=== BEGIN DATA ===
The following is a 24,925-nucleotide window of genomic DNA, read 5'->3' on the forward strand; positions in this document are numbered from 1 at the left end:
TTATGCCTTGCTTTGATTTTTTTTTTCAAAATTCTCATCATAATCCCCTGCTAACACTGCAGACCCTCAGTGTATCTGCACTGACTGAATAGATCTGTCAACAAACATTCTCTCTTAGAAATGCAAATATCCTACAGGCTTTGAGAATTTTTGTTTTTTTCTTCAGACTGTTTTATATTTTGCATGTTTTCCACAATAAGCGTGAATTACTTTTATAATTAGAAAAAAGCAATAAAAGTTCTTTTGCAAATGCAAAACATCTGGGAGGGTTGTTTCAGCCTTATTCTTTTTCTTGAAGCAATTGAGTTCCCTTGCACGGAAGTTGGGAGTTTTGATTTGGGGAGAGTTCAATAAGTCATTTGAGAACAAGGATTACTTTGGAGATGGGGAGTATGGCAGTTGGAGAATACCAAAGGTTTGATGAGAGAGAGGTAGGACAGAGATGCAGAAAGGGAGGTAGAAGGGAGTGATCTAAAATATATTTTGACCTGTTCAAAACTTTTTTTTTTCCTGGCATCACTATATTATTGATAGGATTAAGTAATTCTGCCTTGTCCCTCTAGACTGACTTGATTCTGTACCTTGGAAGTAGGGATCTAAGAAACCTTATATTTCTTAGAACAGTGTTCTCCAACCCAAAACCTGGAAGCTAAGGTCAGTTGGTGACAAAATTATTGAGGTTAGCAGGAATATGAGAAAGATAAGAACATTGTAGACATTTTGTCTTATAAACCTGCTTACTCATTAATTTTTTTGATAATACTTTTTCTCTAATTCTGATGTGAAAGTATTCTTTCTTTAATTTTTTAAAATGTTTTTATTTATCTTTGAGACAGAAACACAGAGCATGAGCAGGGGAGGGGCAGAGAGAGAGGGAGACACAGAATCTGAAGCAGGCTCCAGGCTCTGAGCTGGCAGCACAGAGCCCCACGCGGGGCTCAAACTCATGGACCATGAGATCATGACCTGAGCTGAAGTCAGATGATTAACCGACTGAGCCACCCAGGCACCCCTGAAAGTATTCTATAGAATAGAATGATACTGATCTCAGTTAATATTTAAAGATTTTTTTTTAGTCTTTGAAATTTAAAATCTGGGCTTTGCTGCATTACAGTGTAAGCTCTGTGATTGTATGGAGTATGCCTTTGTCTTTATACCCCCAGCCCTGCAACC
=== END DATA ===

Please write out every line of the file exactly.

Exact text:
The following is a 24,925-nucleotide window of genomic DNA, read 5'->3' on the forward strand; positions in this document are numbered from 1 at the left end:
TTATGCCTTGCTTTGATTTTTTTTTTCAAAATTCTCATCATAATCCCCTGCTAACACTGCAGACCCTCAGTGTATCTGCACTGACTGAATAGATCTGTCAACAAACATTCTCTCTTAGAAATGCAAATATCCTACAGGCTTTGAGAATTTTTGTTTTTTTCTTCAGACTGTTTTATATTTTGCATGTTTTCCACAATAAGCGTGAATTACTTTTATAATTAGAAAAAAGCAATAAAAGTTCTTTTGCAAATGCAAAACATCTGGGAGGGTTGTTTCAGCCTTATTCTTTTTCTTGAAGCAATTGAGTTCCCTTGCACGGAAGTTGGGAGTTTTGATTTGGGGAGAGTTCAATAAGTCATTTGAGAACAAGGATTACTTTGGAGATGGGGAGTATGGCAGTTGGAGAATACCAAAGGTTTGATGAGAGAGAGGTAGGACAGAGATGCAGAAAGGGAGGTAGAAGGGAGTGATCTAAAATATATTTTGACCTGTTCAAAACTTTTTTTTTTCCTGGCATCACTATATTATTGATAGGATTAAGTAATTCTGCCTTGTCCCTCTAGACTGACTTGATTCTGTACCTTGGAAGTAGGGATCTAAGAAACCTTATATTTCTTAGAACAGTGTTCTCCAACCCAAAACCTGGAAGCTAAGGTCAGTTGGTGACAAAATTATTGAGGTTAGCAGGAATATGAGAAAGATAAGAACATTGTAGACATTTTGTCTTATAAACCTGCTTACTCATTAATTTTTTTGATAATACTTTTTCTCTAATTCTGATGTGAAAGTATTCTTTCTTTAATTTTTTAAAATGTTTTTATTTATCTTTGAGACAGAAACACAGAGCATGAGCAGGGGAGGGGCAGAGAGAGAGGGAGACACAGAATCTGAAGCAGGCTCCAGGCTCTGAGCTGGCAGCACAGAGCCCCACGCGGGGCTCAAACTCATGGACCATGAGATCATGACCTGAGCTGAAGTCAGATGATTAACCGACTGAGCCACCCAGGCACCCCTGAAAGTATTCTATAGAATAGAATGATACTGATCTCAGTTAATATTTAAAGATTTTTTTTTAGTCTTTGAAATTTAAAATCTGGGCTTTGCTGCATTACAGTGTAAGCTCTGTGATTGTATGGAGTATGCCTTTGTCTTTATACCCCCAGCCCTGCAACC